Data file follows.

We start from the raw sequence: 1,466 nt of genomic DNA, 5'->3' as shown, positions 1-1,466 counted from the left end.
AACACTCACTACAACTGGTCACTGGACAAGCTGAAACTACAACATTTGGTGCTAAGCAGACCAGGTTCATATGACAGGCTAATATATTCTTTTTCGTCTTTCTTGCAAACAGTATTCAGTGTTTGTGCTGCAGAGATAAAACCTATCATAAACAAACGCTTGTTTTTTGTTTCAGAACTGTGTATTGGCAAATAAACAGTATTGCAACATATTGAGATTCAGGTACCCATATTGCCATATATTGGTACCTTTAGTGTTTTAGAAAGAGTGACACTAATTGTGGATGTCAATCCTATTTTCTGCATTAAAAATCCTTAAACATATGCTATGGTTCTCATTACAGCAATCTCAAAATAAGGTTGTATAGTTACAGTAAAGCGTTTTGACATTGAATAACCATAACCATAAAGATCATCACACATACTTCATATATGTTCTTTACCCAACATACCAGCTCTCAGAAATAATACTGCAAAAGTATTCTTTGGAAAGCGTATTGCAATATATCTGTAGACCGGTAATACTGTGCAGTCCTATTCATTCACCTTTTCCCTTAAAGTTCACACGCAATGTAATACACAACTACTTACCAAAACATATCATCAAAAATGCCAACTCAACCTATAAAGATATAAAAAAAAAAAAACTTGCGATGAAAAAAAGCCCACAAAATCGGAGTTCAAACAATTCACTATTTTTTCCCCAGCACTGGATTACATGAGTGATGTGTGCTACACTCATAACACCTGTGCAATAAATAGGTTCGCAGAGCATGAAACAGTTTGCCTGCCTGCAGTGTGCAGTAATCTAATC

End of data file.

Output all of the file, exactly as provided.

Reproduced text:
We start from the raw sequence: 1,466 nt of genomic DNA, 5'->3' as shown, positions 1-1,466 counted from the left end.
AACACTCACTACAACTGGTCACTGGACAAGCTGAAACTACAACATTTGGTGCTAAGCAGACCAGGTTCATATGACAGGCTAATATATTCTTTTTCGTCTTTCTTGCAAACAGTATTCAGTGTTTGTGCTGCAGAGATAAAACCTATCATAAACAAACGCTTGTTTTTTGTTTCAGAACTGTGTATTGGCAAATAAACAGTATTGCAACATATTGAGATTCAGGTACCCATATTGCCATATATTGGTACCTTTAGTGTTTTAGAAAGAGTGACACTAATTGTGGATGTCAATCCTATTTTCTGCATTAAAAATCCTTAAACATATGCTATGGTTCTCATTACAGCAATCTCAAAATAAGGTTGTATAGTTACAGTAAAGCGTTTTGACATTGAATAACCATAACCATAAAGATCATCACACATACTTCATATATGTTCTTTACCCAACATACCAGCTCTCAGAAATAATACTGCAAAAGTATTCTTTGGAAAGCGTATTGCAATATATCTGTAGACCGGTAATACTGTGCAGTCCTATTCATTCACCTTTTCCCTTAAAGTTCACACGCAATGTAATACACAACTACTTACCAAAACATATCATCAAAAATGCCAACTCAACCTATAAAGATATAAAAAAAAAAAAACTTGCGATGAAAAAAAGCCCACAAAATCGGAGTTCAAACAATTCACTATTTTTTCCCCAGCACTGGATTACATGAGTGATGTGTGCTACACTCATAACACCTGTGCAATAAATAGGTTCGCAGAGCATGAAACAGTTTGCCTGCCTGCAGTGTGCAGTAATCTAATC